Break the routine
But is this the true picture? Well, no. Glamping has really been around for centuries, since the days of Kublai Khan’s Xanadu, the first really famous glamper’s paradise. His lavish summer dwellings were the epitome of ‘home away from home’, though Cath Kidston adornments were not his thing, as far as we know.
Like modern glampers, they aimed to make themselves comfortable but without losing the essential appeal of the outdoor, ‘in touch with nature’ experience. As an old camping sage of the times observed, “We do not go into the woods to rough it, we go to smooth it”.
So the fundamental appeal of modern camping has remained constant since the days of these early Edwardian ‘gentleman’ travellers: the enjoyment of the open air and the great outdoors, the chance to get up close and personal to nature and the desire to explore beautiful surroundings. Also, frankly, the opportunity to break with usual routines and just do something a little different from everyday life – simple premises that are just as relevant today as they were over 100 years ago.
Modern glamping is a wonderful twist in the tale of camping: while the core ideal is no different from that of previous generations, it does breathe new life into a pursuit we all know and love.
But consider carefully what kind of glamping experience you wish for. Often, we hear from would-be purist glampers who, while enjoying the novelty of their glamping accommodation, find that the children miss having other kindred sprits to play with, a swimming pool to splash around in and all the hubbub and activities that only a well-run campsite can provide.
Glamping with a twist
So how glamorous is glamping? Well this can vary: it might be a lavishly constructed yurt with solid wood floor, fur throws, log burner, insulated walls and sprung beds.
Purists may expect their glamping experience to include a daily visit to the farm to collect freshly laid eggs, but there are plenty of places where you can expect to find more going on for families – after all, the excitement of collecting eggs can only last so long.
The trick is to tread carefully: one man’s romantic ideal is another’s abject misery.
We are familiar with stories of disappointment among those for whom the glamping sizzle promised more than it delivered. You may fancy something a little different but do not necessarily want to share your space with a fragrant alpaca, or find yourself on a far-flung hillside with no immediate neighbours. Problems can arise when high expectations of romantic surroundings, idyllic locations and a unique environment are not met – or, indeed, are washed away by the cold shower of a reality check.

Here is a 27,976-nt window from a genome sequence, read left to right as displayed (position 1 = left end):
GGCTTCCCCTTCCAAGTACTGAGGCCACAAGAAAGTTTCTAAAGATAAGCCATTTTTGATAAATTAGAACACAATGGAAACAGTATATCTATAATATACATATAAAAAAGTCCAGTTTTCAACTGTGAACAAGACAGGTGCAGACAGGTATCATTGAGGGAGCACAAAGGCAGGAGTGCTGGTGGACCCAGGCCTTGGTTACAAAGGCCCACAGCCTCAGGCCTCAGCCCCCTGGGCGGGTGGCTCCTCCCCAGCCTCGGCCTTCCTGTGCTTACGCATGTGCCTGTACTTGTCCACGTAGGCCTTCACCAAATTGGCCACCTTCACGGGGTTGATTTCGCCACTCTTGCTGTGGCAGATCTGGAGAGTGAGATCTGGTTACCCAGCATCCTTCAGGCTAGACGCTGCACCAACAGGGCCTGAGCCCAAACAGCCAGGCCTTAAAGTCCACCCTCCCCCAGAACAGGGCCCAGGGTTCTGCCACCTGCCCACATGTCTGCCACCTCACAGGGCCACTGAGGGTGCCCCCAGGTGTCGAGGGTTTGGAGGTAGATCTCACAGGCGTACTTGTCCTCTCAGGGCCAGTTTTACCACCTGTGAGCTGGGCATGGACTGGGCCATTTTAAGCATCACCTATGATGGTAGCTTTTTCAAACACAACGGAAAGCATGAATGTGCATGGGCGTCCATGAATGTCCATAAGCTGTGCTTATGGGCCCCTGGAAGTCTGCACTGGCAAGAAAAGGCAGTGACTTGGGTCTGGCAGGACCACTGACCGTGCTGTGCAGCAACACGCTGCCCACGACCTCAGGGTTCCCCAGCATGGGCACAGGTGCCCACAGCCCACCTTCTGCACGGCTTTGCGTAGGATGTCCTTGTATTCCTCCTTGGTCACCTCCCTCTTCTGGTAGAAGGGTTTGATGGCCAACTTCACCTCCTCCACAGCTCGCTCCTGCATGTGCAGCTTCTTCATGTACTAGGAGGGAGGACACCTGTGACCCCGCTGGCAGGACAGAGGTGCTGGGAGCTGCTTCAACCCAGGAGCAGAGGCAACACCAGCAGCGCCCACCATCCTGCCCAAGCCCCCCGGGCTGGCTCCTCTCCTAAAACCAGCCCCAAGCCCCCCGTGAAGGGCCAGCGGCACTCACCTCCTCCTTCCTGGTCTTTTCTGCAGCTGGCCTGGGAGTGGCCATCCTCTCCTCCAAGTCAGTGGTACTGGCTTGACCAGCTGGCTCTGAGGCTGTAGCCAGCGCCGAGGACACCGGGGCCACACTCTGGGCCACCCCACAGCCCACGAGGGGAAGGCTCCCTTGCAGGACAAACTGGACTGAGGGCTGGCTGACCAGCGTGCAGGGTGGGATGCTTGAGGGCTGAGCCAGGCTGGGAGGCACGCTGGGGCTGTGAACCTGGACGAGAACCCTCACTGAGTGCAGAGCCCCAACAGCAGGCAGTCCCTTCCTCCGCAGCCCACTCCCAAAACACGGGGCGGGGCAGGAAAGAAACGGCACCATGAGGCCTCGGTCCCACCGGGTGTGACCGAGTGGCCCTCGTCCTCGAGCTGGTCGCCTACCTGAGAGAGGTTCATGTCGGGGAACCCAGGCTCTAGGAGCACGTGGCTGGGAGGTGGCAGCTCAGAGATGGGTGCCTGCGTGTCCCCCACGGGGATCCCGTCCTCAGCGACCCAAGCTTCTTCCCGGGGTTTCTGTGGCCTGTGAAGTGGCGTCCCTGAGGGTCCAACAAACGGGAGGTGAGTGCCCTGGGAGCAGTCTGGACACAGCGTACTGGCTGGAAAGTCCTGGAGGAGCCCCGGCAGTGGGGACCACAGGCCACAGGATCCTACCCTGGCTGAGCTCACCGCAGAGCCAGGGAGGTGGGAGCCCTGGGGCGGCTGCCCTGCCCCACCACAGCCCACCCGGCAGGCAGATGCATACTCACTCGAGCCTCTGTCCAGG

Luckily, there are now many places that offer you the opportunity to glamp and still benefit from the buzz of a campsite. The novelty of camping with a few creature comforts is combined with the activities, great facilities and interaction with like-minded people that only comes from staying on a well-run site. You also benefit from the knowledge of the reception team – walking and cycling routes, the best local attractions and which restaurants to visit are all things they can help with, ensuring you get the best from your holiday.
A child’s eye view
Campsite life is made for children. They love the freedom, the space and the ability to run around and explore in a safe environment. There’s also ample opportunity for getting grubby and the chances of a bath are slim, which is even better news for most under 12s.
They can play hide and seek, create dens and make new friends, and at the end of the day parents can see their little treasures sleeping soundly in the fresh air (after staying up later than usual, of course!).
It’s a cliché, but if the kids are happy, Mum and Dad are happy too. Glamping is about doing what you want, when you want. Take a midday wander around the campsite and you’ll find children splashing in the pool, toddlers enjoying the swings before lunch; some excited jabbering in the distance might herald a treasure hunt.
Over in the corner, under a shady tree, parents recline in companionable silence, quietly getting stuck into their paperbacks.
For some it’s barbecue time, for others it’s not long since they were breakfasting in pyjamas. Some, young and old, are getting ready for an afternoon nap, while others are planning a trip to the beach, a pony ride, an ice cream treat… There are choices for everyone and it really doesn’t matter, there’s no fixed itinerary – this is glamping.